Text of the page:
Back to school brings out a lot of “how to make the school year a good one” lists, and this is mine. We have three kids who went through school, and their experiences ran the gamut. As a parent, I’ve lived through many highs and a few lows, and as a former teacher, I can say the same thing.
Maybe because I’ve experienced school as a student, parent, and teacher, my thoughts are a bit different than the others I’ve seen. I hope this helps your family.
- You might be surprised about the thing that will most influence your child’s experience; it’s your attitude. Your attitude about E.VER.Y.THING.
- Big picture, show respect for education. If you don’t respect it, your kids won’t either.
- Hands down, you have to show respect for your child’s teachers. I’m not saying you have to like them or agree with them about everything. What I am saying is if you don’t show respect, your child will know and will take that attitude into the classroom.
Respect means you support the teacher as much as possible even when you disagree with her. Teach your children how to respectfully disagree and to agree to disagree. One example- Our son got detention in middle school a couple of times for breaking a rule we thought was ridiculous, but we told him he chose to break the rule, so he chose detention.
It also means if you’re going to have conversations about the teacher, have them where your child doesn’t hear them, especially if you’re going to be negative about the teacher personally. I know from experience the child will come into the classroom with no respect for the teacher and will behave in ways that show it. That’s not good for anybody.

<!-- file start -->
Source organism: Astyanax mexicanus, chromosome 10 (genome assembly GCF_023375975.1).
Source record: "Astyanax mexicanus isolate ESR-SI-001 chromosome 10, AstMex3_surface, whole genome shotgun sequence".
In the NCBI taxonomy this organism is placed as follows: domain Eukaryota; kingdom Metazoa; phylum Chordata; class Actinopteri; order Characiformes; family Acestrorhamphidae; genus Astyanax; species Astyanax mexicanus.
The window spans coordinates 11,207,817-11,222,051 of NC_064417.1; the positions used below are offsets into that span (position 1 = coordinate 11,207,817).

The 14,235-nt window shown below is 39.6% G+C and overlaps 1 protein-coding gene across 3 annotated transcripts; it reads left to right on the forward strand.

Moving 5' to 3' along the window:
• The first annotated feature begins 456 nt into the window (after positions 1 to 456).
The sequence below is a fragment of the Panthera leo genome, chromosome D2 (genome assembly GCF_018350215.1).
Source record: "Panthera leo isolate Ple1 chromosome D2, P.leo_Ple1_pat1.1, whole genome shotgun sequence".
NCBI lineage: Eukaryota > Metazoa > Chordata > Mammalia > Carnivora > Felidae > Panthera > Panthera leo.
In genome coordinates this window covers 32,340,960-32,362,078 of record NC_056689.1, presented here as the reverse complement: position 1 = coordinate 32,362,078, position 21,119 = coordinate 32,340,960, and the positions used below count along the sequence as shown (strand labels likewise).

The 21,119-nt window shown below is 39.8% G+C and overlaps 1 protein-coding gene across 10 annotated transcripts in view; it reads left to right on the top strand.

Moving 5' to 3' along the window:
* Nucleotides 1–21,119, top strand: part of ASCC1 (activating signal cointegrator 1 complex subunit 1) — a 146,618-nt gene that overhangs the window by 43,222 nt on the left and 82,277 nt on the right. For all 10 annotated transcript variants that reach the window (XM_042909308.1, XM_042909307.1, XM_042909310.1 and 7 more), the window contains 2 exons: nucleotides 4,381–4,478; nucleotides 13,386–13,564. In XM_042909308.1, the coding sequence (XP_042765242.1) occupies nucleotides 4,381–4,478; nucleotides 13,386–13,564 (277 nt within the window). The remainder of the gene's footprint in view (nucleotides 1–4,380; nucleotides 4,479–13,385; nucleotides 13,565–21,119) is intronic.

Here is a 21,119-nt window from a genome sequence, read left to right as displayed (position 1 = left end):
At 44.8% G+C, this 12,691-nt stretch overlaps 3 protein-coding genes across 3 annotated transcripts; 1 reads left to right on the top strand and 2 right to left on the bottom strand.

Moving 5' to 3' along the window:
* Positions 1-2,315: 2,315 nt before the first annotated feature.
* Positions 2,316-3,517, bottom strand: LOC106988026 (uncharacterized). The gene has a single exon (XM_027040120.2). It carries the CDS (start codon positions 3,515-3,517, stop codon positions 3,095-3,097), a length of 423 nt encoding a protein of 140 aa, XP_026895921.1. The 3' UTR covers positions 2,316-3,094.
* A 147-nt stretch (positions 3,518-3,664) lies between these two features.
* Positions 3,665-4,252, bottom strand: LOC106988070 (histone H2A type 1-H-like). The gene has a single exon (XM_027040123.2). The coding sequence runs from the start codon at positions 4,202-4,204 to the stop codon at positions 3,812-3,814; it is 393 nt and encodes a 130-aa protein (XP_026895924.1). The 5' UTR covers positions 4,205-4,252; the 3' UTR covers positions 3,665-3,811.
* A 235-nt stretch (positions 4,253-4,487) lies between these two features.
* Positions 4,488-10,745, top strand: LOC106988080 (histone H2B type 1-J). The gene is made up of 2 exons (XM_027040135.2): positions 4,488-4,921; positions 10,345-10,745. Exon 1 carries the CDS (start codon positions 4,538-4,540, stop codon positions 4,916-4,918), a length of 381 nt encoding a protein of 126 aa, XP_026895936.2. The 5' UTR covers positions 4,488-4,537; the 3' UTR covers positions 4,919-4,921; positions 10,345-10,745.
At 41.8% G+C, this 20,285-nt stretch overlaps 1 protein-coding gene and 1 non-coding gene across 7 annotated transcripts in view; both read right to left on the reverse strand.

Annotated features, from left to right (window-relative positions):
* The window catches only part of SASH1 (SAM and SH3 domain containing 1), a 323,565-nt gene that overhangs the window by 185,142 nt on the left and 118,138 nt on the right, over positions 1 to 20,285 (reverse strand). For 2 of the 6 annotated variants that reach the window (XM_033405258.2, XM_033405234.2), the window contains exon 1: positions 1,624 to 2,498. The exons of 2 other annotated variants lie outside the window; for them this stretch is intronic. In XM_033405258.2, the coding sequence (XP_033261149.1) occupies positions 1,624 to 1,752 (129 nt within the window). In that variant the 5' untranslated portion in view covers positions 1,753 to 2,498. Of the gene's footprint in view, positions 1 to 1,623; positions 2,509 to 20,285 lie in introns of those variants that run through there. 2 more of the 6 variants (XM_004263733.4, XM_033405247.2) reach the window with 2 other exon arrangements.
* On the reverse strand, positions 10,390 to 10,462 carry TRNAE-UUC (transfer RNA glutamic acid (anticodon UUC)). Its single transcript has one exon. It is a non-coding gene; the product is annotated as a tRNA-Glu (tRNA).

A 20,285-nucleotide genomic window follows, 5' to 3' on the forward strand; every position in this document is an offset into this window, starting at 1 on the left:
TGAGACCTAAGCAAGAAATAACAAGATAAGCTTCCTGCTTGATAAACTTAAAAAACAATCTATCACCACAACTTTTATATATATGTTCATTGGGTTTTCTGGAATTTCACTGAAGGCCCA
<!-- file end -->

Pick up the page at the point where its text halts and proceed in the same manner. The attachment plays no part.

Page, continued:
- Show respect for the class/subject. When we started having art classes at our school, most of the parents were fine with it, but there were some who obviously thought art wasn’t as important as the
ther classes. It showed in lack of effort during class, not completing assignments, doing less than their best,… I finally sent a letter home to all the parents, K-5, saying that I understood if they didn’t think art was important; that was their opinion. But children need to be responsible for finishing homework, getting homework back to class, putting forth effort, and the like regardless of what the subject was. These are life lessons and life skills. That helped a lot. Parents realized respecting the class had value even if they thought the subject matter was unimportant. Once the parents showed respect for the class, the kids’ behavior changed.
- Respecting classmates is a huge deal. Nobody 100%-likes everybody. Not going to happen. Some people are just flat out mean, some are smarty pants, know it alls, nerds, sporty types, not interested in sports, different in some indefinable way, ad infinitum… Kids need to learn how to get along with others even if they don’t want to be BFFs with them, just being respectful (kind, friendly, pleasant, helpful, and not rejecting them) goes a long way. It makes life easier for those kids as well as your own. Just like at work.
- Respecting the rules is important. This example was a big deal in our middle school. If the dress code says shirts must be tucked in, you might think it’s not an important issue. Maybe it is, maybe it isn’t. Getting to choose which rules we follow and which we don’t isn’t an option in a school setting. Well, it’s not a good one or a smart one. If a child knows his parent won’t back up the school over a rule, it gives the child a sense of I-don’t-have-to-do-what-you-say. Rules are a great place to show how to agree to disagree and reinforce the idea of accepting what we don’t like. Just like parents do at work.z
- Let your child be responsible for their choices. It’s ok if they have consequences for their decisions; in fact, this is the best time for kids to learn choices have consequences. At this age, the consequences are not harsh and have no long-lasting harmful effects. Missing recess or getting a bad grade on an assignment or even a test is not going to scar a child, but it could have an effect the next time a choice is made. Let your child fail forward while it’s an easy fail. Don’t wait until it’s too late.
- Last but not least, let your child know you love him/her
- no matter what happens at school. A child’s heart is infinitely more important than anything that happens or is taught at school.